How Smart Contracts Will Change Your Future Transactions
The middleman is the omnipresent entity in transactions across all industries. As a result, each of those transactions stretches in delivery and generates higher costs. So how can you cut out the middleman? By using smart contracts.
But before we talk in detail about smart contracts, let’s first learn more about the environment they operate in—the blockchain.
What Is Blockchain?
If the word blockchain rings a bell, you most likely associate it with Bitcoins. Indeed, the blockchain was created to facilitate Bitcoin exchange. But the blockchain technology has a variety of uses that stretch beyond money exchange.
In a broad simplification, the blockchain is a distributed and decentralized database—a distributed ledger, to be precise. It means no one owns it and everyone has access to it. It’s easy to explain blockchain by using the Google Docs analogy proposed by William Mougayar:
“With Google Docs […], both parties have access to the same document at the same time, and the single version of that document is always visible to both of them. It is like a shared ledger, but it is a shared document. The distributed part comes into play when sharing involves a number of people.”
With that basic understanding of the blockchain, let’s talk about smart contracts.
What Are Smart Contracts?
In short, smart contracts are self-executing peer-to-peer contracts that finalize when the criteria enclosed in the contract are met. Smart contracts are transparent, traceable, and irreversible.
Although smart contracts were conceptualized as far back as 1996 in Nick Szabo’s article, they were first put into practice on Ethereum.
Ethereum, just like Bitcoin, operates on the blockchain and has its own currency, Ether. But the difference between the two is that Bitcoin is used solely for financial purposes, Bitcoin exchange, whereas Ethereum allows users to create smart contracts for a variety of operations.
Other blockchain platforms for smart contracts are, for example, Hyperledger and NXT. The latter has a selection of smart contract templates useful for the less technical users who want to appreciate the benefits of this solution.
Smart Contracts in eCommerce
Smart contracts could greatly speed up and simplify the operations of many online stores.
Currently, before a business owner receives the money for a transaction, that money makes a number of stops along the way, depending on the payment processing services used. With smart contracts, the customer pays the business owner directly upon confirmed delivery, and the money transfer is completed within minutes.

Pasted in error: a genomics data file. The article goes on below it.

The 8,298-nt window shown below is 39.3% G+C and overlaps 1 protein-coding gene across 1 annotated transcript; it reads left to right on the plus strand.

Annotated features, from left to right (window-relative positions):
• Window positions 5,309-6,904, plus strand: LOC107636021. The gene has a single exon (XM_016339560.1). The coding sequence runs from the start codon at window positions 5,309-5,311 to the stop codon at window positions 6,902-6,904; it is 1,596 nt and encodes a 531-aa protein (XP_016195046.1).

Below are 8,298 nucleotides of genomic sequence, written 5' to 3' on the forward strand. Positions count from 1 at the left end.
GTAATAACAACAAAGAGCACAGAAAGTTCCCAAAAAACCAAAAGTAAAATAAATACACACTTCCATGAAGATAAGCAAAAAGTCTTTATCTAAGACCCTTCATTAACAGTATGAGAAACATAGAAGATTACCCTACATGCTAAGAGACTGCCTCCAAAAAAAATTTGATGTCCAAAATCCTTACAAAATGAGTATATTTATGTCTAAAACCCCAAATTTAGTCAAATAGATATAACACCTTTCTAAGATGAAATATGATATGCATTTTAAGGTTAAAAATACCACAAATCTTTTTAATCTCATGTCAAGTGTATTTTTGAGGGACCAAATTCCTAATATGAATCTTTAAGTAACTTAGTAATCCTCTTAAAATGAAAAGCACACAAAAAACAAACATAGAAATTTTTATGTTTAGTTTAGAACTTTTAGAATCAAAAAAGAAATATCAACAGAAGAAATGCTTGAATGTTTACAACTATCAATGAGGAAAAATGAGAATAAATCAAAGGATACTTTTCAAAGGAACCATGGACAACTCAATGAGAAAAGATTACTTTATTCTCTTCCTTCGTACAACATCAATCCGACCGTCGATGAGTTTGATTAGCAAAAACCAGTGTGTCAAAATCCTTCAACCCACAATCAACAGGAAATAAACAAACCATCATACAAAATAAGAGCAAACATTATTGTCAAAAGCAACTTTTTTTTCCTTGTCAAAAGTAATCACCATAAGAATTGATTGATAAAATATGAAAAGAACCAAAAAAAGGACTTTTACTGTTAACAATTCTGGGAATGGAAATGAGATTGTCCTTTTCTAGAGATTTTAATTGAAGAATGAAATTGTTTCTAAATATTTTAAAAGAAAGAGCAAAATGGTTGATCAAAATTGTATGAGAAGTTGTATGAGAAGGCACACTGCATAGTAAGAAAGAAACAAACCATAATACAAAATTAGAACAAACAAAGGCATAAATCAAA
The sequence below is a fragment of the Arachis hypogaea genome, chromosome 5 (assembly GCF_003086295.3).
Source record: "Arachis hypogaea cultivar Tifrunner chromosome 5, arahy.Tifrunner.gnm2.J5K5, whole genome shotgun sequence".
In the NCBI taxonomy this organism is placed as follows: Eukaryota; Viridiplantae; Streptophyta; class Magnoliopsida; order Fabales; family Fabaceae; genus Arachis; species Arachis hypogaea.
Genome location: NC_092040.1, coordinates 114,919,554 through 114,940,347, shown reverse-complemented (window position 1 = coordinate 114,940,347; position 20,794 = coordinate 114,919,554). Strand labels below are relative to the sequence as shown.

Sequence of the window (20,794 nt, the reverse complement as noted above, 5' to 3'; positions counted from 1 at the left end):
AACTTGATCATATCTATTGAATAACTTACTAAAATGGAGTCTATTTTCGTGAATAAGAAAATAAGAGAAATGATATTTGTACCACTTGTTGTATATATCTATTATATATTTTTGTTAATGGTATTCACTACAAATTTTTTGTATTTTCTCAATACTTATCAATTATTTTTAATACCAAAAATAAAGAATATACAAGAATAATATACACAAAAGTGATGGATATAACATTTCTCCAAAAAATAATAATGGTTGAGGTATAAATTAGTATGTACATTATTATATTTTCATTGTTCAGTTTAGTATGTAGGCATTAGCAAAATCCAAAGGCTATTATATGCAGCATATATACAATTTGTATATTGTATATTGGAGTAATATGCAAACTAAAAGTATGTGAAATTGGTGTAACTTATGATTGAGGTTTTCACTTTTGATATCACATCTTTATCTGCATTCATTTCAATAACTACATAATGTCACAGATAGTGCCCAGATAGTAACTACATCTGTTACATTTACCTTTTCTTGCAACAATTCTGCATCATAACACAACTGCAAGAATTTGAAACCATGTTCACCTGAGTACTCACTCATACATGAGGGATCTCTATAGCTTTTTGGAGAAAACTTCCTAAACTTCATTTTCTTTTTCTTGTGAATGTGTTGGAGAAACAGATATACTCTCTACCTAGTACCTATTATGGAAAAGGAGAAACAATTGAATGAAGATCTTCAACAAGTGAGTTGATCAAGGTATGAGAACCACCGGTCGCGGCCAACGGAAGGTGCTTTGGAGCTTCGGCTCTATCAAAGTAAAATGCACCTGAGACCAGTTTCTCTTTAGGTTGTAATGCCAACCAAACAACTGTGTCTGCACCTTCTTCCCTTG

Such a direct money transfer results in lower processing fees, which often amount to 5–7% of the whole transaction when using third-party services.
McKinsey predicts that by 2021, B2B ventures can be saving $50 million and more annually on cross-border payment transactions after resolving to blockchain solutions.
Other Blockchain Uses
Smart contracts can be used wherever employing third parties generates excessive costs. But cutting out the middleman in payment transactions is not the only use of smart contracts.
For example, smart contracts can be implemented to distribute the surplus of energy accumulated in solar panels within the same network.
Another example is using smart contracts in elections to prevent fraud attempts and increase transparency of the process. When the elections end, the results are embedded in the blockchain and distributed almost instantly across the blockchain users.
Even though smart contracts and the blockchain are both promising solutions, there are still a lot of uncertainties regarding many of their aspects. For example, the lack of governing body is by some the desired asset, whereas others perceive it as a downright threat.
The same goes for transparency—not all are convinced everything should be publicly visible. And in the case of the blockchain, it is, although encrypted. But remember, there has never been a code written yet that couldn’t be hacked.
Still, we should follow this technology closely, for if it doesn’t completely revolutionize the way we do business today, it’ll surely facilitate many areas of it.